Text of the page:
I was trying to think of a leader that I respected and didn’t trust. No one came to mind. Can you trust someone you don’t respect? How about respect without trust?
The two qualities go together like bread and butter, car and driver, or politicians and rhetoric. Perhaps they can exist independently, but when they’re together, something new happens.
When we talk of trust, we make the choice of being vulnerable based on our positive expectations. This positive has a similar “feel” to respect: Respect is a deep admiration for someone’s abilities, qualities or achievements.
Leading With Respect
I’m not someone who automatically respects or trusts a “leader” because of her title or position. I may be impressed by the hard work she put into achieving her position, but I won’t necessarily trust her… and if I’m going to give respect, it will be to the person – not the job title. How about you?
Thinking of those people who I do respect and trust, I see they act on these six practices:
1. Give it Away
“What you do speaks so loudly I cannot hear what you say. “ ~ Ralph Waldo Emerson
Both trust and respect are earned. The fastest way to earn them is to give them: Show others trust, give others respect.
Do what you say you will do.
Yes, leadership is complicated and so sometimes, despite our best intentions, we can’t deliver. So ALWAYS circle back and explain why and ask to be released from your original promise.
3. Listen to Communicate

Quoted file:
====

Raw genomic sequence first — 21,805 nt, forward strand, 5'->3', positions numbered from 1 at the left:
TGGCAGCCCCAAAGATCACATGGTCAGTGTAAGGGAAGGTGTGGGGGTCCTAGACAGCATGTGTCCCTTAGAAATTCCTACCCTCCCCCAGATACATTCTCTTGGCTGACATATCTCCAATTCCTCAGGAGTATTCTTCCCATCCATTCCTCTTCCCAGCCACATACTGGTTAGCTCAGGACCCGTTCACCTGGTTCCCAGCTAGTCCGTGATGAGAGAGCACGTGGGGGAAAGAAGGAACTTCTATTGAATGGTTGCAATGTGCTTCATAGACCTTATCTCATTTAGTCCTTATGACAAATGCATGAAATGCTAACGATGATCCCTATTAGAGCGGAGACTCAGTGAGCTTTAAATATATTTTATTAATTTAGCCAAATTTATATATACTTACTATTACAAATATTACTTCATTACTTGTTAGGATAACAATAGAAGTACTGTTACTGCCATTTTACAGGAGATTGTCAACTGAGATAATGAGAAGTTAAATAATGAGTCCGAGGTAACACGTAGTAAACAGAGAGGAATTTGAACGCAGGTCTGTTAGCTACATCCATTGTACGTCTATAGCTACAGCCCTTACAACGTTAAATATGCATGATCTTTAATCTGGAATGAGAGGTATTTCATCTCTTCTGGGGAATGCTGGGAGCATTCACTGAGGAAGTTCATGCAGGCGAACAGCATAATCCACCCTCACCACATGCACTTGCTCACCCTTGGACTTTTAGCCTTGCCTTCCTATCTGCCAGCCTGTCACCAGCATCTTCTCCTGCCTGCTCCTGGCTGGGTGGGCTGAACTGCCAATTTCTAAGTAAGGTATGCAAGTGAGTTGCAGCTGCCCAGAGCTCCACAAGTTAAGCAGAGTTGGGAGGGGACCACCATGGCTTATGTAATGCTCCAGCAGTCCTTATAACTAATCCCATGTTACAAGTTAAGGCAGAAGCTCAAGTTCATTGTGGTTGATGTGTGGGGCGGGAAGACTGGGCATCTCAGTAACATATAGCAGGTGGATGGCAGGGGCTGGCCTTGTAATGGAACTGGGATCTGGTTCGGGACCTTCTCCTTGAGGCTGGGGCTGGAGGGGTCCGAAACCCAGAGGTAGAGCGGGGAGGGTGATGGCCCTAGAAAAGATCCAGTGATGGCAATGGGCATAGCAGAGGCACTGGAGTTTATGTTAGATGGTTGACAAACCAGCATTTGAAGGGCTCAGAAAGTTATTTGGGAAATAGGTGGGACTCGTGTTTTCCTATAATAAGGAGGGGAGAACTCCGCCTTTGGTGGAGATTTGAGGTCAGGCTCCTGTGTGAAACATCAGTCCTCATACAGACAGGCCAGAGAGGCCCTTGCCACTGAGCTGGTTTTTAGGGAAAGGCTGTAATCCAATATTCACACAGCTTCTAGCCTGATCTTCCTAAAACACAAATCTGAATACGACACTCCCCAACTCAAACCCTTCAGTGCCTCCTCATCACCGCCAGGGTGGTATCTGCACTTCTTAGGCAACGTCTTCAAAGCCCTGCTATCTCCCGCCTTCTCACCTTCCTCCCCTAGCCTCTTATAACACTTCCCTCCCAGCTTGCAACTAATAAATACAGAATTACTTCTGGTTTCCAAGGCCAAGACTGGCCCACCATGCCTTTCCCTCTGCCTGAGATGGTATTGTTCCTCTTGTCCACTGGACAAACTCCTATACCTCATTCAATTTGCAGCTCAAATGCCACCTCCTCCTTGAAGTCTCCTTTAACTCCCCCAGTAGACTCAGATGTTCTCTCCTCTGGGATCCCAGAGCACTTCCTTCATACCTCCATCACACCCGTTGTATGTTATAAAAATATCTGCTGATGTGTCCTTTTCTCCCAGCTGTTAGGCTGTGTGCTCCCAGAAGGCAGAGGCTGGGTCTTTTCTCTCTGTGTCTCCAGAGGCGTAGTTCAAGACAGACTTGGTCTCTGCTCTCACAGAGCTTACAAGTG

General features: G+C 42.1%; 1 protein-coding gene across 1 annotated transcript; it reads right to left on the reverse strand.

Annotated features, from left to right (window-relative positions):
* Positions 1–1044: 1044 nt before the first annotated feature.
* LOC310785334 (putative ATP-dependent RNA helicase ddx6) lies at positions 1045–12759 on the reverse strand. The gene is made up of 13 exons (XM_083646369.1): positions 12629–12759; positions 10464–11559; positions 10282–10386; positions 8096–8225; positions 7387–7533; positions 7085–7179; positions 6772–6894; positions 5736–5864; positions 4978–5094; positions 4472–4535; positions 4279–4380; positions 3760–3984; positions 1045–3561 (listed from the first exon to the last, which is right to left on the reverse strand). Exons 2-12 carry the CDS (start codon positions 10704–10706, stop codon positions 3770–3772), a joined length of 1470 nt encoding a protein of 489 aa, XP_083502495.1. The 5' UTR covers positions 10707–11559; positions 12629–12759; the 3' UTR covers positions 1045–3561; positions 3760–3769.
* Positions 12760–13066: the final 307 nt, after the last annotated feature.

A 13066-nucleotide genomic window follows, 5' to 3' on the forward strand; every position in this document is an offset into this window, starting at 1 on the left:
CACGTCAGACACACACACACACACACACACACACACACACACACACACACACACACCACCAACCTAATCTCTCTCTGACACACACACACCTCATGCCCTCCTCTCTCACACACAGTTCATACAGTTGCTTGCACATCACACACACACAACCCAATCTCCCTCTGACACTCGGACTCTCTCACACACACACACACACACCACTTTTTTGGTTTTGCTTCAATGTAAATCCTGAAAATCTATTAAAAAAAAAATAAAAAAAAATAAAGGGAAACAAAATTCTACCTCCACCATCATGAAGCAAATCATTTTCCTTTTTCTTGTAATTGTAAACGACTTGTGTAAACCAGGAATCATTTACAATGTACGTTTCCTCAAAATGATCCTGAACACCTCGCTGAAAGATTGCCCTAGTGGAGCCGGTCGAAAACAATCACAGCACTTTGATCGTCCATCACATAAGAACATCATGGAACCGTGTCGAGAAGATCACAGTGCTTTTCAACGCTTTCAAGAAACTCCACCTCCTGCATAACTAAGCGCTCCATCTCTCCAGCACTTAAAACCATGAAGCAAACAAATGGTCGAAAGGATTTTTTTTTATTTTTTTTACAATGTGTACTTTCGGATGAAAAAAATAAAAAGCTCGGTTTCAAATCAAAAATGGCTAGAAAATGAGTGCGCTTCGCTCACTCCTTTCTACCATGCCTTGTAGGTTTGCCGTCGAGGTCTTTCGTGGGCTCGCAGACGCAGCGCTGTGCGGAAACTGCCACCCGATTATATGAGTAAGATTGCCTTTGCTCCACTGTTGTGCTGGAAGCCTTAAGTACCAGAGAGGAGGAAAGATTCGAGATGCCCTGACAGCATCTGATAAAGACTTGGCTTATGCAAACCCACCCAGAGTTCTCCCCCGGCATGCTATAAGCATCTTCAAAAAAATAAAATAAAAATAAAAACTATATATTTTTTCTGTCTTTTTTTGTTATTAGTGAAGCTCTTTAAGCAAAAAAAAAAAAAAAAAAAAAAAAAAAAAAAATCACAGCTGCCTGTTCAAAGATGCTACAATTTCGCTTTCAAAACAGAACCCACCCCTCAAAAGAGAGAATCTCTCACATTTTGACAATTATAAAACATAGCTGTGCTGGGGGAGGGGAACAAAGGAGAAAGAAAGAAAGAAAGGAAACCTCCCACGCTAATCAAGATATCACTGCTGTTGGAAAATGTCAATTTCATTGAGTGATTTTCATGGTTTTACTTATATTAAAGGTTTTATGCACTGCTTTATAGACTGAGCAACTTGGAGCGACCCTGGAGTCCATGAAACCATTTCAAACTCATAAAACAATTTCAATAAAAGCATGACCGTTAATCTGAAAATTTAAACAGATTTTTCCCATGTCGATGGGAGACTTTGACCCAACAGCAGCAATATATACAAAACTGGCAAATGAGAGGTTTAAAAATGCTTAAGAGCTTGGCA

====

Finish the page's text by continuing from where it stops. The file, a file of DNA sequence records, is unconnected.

Being a great communicator means listening with your mind as well as your heart. What is being communicated by what isn’t being said? Listen to people and consider what they have to say with an open mind. Great communicators address both the “why” and the “how” of the situation. Trust your gut and learn to ask great questions. A great book to help you is “Quiet Leadership” by David Rock.
4. Prepare for Confidence
Respect is born through the competence you show, one of the 5 pillars of trust. (The 5 pillars are Caring, Commitment, Consistency, Competence and Communication) Have the confidence born of knowledge and experience. When you speak, know what you are talking about. Remember, though: confidence is not arrogance; a confident leader is willing to admit his mistakes; hiding them is a sign of duplicity.
5. Make People Safe
A respected leader I spoke to told me: You may not want to have everyone sitting at your dinner table, but you can learn a lot from people if you realize that everyone has something to teach you. Show each person that you “see” her/him. Many leaders intimidate because of their power and title. The really successful leaders make others feel that it is safe to speak up and know their opinions will be heard.
6. Go First
Do you want trust and respect from others? Start by trusting and respecting yourself. It means not putting yourself down when you make a mistake; own up to it and move on. Let yourself take risks based on your own values and strengths. Listen to that “inner voice” guiding your decisions.
What else are you doing to build respect? Trust? The two together?